Atmospheric boundary layer structure over the Arctic Ocean during MOSAiC Journal Article uri icon



  • Abstract. The important roles of the atmospheric boundary layer (ABL) over the Arctic Ocean in the Arctic climate system have been recognized, but the atmospheric boundary layer height (ABLH), as a fundamental variable to characterize the vertical structure of ABL, has rarely been investigated. Analyzing a year-round radiosonde dataset during the Multidisciplinary drifting Observatory for the Study of Arctic Climate (MOSAiC), we suggest the optimal critical value of 0.15 of bulk Richardson number to derive ABLH. Based on this algorithm, the hourly ABLH values are derived to analyze the characteristics and variability of ABLH over the Arctic Ocean. The results reveal that the annual cycle is clearly characterized by a distinct peak in May and an abrupt decrease in the following July and August, with a second minimum in December and January. The annual ABLH variation is primarily controlled by the evolution of ABL thermal structure. The temperature inversions in the winter and summer are intensified by seasonal radiative cooling and surface melting, respectively, leading to the low ABLH. The near-surface conditions can also play a significant role in ABLH variation, with turbulent parameters (e.g., friction velocity and turbulent dissipation rate) well correlated with the ABL development. In addition, the MOSAiC ABLH is more suppressed than the ABLH during the Surface Heat Budget of the Arctic Ocean (SHEBA) experiment in the summer, which indicates that there is large variability in the Arctic ABL structure during summer melting season.;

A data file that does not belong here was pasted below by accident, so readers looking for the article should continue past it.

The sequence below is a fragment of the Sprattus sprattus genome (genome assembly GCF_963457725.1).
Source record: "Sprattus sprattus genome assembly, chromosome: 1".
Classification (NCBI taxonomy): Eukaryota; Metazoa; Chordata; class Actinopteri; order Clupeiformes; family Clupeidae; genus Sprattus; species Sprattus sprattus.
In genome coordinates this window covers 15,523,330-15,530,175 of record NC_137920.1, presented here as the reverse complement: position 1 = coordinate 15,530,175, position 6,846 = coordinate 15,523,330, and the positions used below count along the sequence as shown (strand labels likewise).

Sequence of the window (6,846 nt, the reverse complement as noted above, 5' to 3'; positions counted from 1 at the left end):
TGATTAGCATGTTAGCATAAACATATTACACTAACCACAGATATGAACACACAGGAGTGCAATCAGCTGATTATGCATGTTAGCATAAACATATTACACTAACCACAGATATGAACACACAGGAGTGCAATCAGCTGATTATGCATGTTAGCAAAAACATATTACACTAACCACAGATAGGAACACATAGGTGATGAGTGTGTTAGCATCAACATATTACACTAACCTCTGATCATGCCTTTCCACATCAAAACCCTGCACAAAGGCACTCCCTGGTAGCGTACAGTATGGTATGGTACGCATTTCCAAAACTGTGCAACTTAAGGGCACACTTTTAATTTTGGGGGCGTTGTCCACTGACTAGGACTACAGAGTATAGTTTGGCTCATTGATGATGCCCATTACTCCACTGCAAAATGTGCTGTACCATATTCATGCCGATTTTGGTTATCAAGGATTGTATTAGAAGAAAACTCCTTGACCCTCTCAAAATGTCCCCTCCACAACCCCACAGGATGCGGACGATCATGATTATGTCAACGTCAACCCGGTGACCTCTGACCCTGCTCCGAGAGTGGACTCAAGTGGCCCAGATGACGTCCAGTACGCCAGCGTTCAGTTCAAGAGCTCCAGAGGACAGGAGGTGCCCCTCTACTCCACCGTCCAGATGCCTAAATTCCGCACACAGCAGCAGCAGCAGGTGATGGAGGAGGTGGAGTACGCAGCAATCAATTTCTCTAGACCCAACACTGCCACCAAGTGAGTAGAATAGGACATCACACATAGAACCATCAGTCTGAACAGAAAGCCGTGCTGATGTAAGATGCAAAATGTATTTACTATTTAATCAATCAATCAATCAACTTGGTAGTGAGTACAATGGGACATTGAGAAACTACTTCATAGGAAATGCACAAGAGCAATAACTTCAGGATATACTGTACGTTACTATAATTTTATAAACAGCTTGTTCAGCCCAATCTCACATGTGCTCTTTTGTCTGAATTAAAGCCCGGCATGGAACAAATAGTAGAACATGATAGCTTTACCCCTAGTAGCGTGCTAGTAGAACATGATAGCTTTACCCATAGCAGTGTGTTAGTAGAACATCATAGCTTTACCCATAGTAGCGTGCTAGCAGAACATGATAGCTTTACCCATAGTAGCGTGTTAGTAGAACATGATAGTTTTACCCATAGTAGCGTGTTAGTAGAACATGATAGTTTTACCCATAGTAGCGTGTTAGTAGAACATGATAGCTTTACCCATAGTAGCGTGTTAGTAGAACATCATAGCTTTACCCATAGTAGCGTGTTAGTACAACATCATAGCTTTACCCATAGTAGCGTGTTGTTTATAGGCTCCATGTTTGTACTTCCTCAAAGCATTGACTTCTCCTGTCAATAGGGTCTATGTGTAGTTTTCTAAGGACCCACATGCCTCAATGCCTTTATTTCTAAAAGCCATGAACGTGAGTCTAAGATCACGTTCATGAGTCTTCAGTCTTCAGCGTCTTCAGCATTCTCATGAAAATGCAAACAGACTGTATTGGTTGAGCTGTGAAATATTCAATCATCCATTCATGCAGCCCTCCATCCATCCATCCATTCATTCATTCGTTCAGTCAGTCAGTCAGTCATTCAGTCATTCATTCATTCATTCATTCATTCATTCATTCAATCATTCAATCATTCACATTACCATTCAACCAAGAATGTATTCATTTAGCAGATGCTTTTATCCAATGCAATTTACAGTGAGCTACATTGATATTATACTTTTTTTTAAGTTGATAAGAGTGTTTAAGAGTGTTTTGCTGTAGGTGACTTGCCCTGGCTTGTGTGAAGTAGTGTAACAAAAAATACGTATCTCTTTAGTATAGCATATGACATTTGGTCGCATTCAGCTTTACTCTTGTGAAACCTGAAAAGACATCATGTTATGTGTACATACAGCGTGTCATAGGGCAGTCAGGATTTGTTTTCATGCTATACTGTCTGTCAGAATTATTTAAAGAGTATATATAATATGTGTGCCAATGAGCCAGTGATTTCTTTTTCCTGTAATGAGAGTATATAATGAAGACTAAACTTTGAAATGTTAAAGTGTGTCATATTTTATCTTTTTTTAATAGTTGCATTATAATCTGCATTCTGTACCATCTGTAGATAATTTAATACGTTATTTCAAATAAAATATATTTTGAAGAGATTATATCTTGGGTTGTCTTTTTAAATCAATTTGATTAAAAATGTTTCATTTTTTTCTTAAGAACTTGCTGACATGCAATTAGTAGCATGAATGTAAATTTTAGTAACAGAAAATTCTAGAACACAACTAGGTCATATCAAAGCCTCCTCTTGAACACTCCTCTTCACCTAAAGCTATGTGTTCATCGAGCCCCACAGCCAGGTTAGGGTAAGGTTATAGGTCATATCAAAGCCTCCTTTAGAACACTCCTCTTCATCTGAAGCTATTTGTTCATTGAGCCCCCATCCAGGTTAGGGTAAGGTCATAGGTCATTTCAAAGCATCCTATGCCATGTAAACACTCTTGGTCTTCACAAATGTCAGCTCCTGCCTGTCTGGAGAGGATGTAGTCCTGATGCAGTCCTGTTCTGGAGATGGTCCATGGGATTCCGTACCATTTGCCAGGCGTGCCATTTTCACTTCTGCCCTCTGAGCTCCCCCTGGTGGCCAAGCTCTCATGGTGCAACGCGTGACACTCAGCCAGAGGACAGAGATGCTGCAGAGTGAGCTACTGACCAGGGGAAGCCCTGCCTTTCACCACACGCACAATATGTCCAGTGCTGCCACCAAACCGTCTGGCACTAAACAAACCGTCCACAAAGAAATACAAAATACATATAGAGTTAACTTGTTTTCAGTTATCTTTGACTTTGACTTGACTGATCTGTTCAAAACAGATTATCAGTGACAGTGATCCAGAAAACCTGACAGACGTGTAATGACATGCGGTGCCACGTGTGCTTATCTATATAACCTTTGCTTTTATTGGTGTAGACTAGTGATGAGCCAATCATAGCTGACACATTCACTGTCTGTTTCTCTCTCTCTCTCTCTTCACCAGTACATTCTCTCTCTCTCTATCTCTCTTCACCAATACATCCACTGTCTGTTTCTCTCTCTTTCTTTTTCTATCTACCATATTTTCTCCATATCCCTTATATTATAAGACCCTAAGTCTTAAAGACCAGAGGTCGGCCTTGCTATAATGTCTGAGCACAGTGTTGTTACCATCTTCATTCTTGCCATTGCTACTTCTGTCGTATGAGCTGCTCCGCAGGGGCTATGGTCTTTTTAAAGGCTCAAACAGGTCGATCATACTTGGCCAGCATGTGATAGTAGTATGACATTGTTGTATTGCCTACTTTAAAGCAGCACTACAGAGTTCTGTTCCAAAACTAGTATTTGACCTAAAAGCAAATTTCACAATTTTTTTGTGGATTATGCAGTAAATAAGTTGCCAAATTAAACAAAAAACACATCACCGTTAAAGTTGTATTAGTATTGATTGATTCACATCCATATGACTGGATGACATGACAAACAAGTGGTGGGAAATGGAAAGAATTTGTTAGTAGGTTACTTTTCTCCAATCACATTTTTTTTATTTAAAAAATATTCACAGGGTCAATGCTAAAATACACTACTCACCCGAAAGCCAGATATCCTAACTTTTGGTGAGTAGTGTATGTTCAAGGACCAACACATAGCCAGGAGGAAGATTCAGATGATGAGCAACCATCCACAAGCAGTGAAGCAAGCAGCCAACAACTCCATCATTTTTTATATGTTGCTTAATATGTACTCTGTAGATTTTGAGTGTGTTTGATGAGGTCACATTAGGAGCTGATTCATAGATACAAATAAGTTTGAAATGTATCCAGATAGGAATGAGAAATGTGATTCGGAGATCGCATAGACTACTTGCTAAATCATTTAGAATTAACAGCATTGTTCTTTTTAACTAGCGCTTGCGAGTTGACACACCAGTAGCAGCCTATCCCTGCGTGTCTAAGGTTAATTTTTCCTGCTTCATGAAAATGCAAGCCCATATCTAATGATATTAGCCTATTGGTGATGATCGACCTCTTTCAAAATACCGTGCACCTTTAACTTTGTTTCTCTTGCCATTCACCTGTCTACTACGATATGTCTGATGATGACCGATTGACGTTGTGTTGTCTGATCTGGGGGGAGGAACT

publication date

  • March 8, 2023

has restriction

  • green

Date in CU Experts

  • March 14, 2023 11:58 AM

Full Author List

  • Peng S; Yang Q; Shupe MD; Xi X; Han B; Chen D; Liu C

author count

  • 7

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